According to Your News Wire, pharmaceutical firm, Merck, has announced that it would be testing new HPV vaccines on babies. The company said that the aim of the test would be to study the effect of the vaccine on infants, the results of which can then be used to create a mandatory HPV vaccination programme in the future. The company is of the view that catching them young would reduce HPV in adolescents.
The move from the company comes even though Gardasil/ HPV vaccine has been involved in a lot of controversies with some nations such as Japan refusing to even sponsor the vaccine. There are even paediatricians who refuse to prescribe the vaccine because of its perceived ill effects and reactions. Despite the negative press and reactions, such vaccines are being promoted in new forms and strategies by the pharmaceutical lobby.
Even as awareness about the vaccines grew and people started opposing vaccination programmes, especially the ones that were found to benefit the pharmaceutical industry more than anyone else- companies have continued to lobby hard in order to make vaccines mandatory. Not satisfied with putting a particular age group into possible risk, the companies have also lobbied hard to extend the age range of the mandatory vaccination programme so that more people could be brought under the programme. Now that the vaccine has been tested on children and adults, companies want the programme to be extended to babies so that they can get a new set of customers, detractors of the vaccine lobby say.
HPV is seen nearly in all sexually active men and women and most often the virus does not cause any problem in patients. At times they can cause cancers and health problems including genital warts. The vaccines however, have run into trouble because of the consequent side effects of administering them. For example, in Japan, a suit has been filed against makers of the HPV vaccine Cervarix and Gardasil. The government of Japan, which recommended the vaccine, is also facing adverse legal moves from affected individuals.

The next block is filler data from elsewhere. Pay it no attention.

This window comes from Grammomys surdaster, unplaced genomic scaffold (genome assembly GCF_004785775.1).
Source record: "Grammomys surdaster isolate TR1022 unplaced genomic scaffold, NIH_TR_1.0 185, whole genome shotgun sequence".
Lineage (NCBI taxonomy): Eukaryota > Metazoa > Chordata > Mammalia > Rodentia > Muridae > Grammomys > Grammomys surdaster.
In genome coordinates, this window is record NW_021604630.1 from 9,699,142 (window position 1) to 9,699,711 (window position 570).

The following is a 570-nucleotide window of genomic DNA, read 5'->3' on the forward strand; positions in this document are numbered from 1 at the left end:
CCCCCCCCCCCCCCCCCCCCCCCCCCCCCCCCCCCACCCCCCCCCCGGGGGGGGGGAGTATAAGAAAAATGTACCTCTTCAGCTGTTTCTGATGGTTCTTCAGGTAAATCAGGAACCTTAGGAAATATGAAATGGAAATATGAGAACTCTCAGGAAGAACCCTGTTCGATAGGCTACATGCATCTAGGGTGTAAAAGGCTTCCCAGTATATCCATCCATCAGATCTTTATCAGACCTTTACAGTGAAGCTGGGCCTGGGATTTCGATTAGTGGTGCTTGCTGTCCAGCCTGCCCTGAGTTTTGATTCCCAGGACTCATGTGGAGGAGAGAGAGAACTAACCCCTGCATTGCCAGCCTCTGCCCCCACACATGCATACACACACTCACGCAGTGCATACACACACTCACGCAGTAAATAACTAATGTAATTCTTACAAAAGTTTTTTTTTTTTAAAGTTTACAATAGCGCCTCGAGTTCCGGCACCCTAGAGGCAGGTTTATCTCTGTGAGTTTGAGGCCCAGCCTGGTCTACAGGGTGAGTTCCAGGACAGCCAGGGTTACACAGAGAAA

Recent research showed that the uptake of the vaccine despite being around for years in the US and despite being linked to a number of cancers is because paediatricians were not recommending it to children in their adolescent ages.
Lois Ramondetta, an oncologist at MD Anderson Cancer Centre in Houston, said, “If you are not recommending the vaccine, you are not doing your job. It’s the equivalent of having patients in their 50s and not recommending a colonoscopy — and then having them come back with cancer. Paediatricians never see the cancers caused by HPV, so some of them don’t recognize the vaccine’s importance in preventing cancer. They don’t know how to talk about it with patients, or they wait too long. And their knowledge level is not where it should be.”
The use or disuse of the vaccines essentially boils down to people apprehensive of the drug on one side and doctors and the pharmaceutical lobby on the other side extolling the purported benefits of the drug. While many doctors have claimed that the vaccines are safe, experiences prove otherwise. Therefore, experimenting them on babies needs to be executed with utmost caution.